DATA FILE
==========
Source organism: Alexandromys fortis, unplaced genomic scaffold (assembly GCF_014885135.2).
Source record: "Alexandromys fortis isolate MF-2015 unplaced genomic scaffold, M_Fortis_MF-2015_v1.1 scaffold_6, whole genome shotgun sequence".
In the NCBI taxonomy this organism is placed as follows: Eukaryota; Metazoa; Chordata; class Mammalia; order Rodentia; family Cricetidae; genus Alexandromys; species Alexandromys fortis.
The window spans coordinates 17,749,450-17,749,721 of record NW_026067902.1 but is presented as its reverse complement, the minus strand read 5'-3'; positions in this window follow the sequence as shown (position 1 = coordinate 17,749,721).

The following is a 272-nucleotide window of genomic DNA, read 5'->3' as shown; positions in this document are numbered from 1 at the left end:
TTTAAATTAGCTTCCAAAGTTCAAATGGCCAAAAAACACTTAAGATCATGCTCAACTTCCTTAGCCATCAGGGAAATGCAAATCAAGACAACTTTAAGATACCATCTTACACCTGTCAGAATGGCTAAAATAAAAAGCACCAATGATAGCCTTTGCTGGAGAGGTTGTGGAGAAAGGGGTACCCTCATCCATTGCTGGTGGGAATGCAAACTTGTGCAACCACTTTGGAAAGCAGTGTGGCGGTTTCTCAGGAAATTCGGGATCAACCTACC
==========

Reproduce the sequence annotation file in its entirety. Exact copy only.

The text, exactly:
Source organism: Alexandromys fortis, unplaced genomic scaffold (assembly GCF_014885135.2).
Source record: "Alexandromys fortis isolate MF-2015 unplaced genomic scaffold, M_Fortis_MF-2015_v1.1 scaffold_6, whole genome shotgun sequence".
In the NCBI taxonomy this organism is placed as follows: Eukaryota; Metazoa; Chordata; class Mammalia; order Rodentia; family Cricetidae; genus Alexandromys; species Alexandromys fortis.
The window spans coordinates 17,749,450-17,749,721 of record NW_026067902.1 but is presented as its reverse complement, the minus strand read 5'-3'; positions in this window follow the sequence as shown (position 1 = coordinate 17,749,721).

The following is a 272-nucleotide window of genomic DNA, read 5'->3' as shown; positions in this document are numbered from 1 at the left end:
TTTAAATTAGCTTCCAAAGTTCAAATGGCCAAAAAACACTTAAGATCATGCTCAACTTCCTTAGCCATCAGGGAAATGCAAATCAAGACAACTTTAAGATACCATCTTACACCTGTCAGAATGGCTAAAATAAAAAGCACCAATGATAGCCTTTGCTGGAGAGGTTGTGGAGAAAGGGGTACCCTCATCCATTGCTGGTGGGAATGCAAACTTGTGCAACCACTTTGGAAAGCAGTGTGGCGGTTTCTCAGGAAATTCGGGATCAACCTACC